Japan has become the second country after the UK to appoint a ‘Minister of Loneliness’. The Japanese government has tasked a cabinet minister with addressing concerns of increasing isolation among people, but why?
The calls for government action on the issue of loneliness were made from the private sector, according to reports. The Japan Times reported that Koki Ozora, a 22-year-old student of Keio University, had set up a nonprofit organization to operate a chat-based consultation service in March 2020.
She revealed that the organization received more than 300,000 inquiries from about 26,000 people by the end of November. Ozara told the news website that loneliness was the common topic of their requests for advice.
Ozara along with lawmaker Takako Suzuki had met Chief Cabinet Secretary Katsunobu Kato and proposed a nationwide survey on the issue of loneliness to draw up a basic policy on countermeasures and appoint a minister to lead efforts to tackle the problem.
In January 2021, the ruling Liberal Democratic Party had announced establishing a panel to consider measures to address the issue of loneliness. The matter has become a public health concern, especially with the spread of Coronavirus.
The government has linked the rise in suicides with the loneliness among people. Last year, Japan had witnessed an uptick in the number of people taking their own lives.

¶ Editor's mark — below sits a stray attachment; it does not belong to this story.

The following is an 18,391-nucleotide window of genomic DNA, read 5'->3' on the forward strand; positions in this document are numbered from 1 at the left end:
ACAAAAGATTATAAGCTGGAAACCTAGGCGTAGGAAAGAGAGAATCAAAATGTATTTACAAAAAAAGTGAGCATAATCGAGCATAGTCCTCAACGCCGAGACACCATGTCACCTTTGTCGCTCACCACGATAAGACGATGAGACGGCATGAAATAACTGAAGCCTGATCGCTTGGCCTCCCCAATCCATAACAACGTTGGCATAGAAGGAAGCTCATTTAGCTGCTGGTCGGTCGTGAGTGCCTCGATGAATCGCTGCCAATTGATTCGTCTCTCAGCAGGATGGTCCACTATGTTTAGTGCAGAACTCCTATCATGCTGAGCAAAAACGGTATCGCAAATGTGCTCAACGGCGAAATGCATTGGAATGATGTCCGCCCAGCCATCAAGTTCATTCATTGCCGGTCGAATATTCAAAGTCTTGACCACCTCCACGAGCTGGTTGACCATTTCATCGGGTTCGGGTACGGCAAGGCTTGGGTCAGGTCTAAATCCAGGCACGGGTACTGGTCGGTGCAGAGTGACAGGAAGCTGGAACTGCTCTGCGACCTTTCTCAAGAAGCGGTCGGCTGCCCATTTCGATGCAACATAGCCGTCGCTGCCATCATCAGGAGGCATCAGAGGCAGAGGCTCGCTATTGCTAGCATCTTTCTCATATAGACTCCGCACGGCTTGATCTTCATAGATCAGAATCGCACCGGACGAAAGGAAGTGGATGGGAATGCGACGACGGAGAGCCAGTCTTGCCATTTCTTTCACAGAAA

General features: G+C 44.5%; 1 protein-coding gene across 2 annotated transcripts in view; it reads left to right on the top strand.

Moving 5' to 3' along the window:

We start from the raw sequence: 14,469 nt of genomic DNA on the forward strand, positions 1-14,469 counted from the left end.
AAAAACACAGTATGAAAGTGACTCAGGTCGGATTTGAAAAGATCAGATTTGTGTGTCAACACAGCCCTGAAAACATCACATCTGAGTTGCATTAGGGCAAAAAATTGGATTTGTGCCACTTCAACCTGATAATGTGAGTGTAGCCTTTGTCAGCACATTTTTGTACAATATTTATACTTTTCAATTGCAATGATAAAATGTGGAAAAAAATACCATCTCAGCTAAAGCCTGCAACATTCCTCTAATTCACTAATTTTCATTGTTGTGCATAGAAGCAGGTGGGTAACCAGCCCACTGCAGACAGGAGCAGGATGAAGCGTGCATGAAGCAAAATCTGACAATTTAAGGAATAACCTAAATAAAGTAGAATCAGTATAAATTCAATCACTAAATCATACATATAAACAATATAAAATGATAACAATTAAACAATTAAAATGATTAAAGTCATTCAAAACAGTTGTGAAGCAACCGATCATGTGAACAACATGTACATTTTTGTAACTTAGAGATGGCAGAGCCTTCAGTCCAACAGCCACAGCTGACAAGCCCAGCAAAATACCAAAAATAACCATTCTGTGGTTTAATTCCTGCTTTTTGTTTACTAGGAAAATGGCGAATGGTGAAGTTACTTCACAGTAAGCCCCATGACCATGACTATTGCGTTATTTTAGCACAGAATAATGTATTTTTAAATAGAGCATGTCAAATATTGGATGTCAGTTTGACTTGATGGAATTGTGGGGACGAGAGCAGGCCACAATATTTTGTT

As per the health ministry’s preliminary data, 20,919 people committed suicide in 2020, which is an increase of 3.7 percent from the previous year. Japan had recorded 3,459 Covid 19-related deaths in the same period.
Japan, which is already dealing with the problem of a declining birthrate, seems serious about addressing the challenge at hand. Prime Minister Yoshihide Suga while announcing that Tetsushi Sakamoto would oversee efforts to address the issue of loneliness and isolation, said:
“Women are suffering from isolation more [than men are], and the number of suicides is on a rising trend. I hope you will identify problems and promote policy measures comprehensively.”
Noting that the pandemic has reduced opportunities for contact with people, Sakamoto said he wanted to use the position to “prevent social loneliness and isolation and to protect ties between people.”
It is yet to be seen that what kind of strategy the minister will formulate to address the issue. In 2018, the then UK Prime Minister Theresa May had also appointed a minister for loneliness after a report revealed that nine million people in the country often or always feel lonely.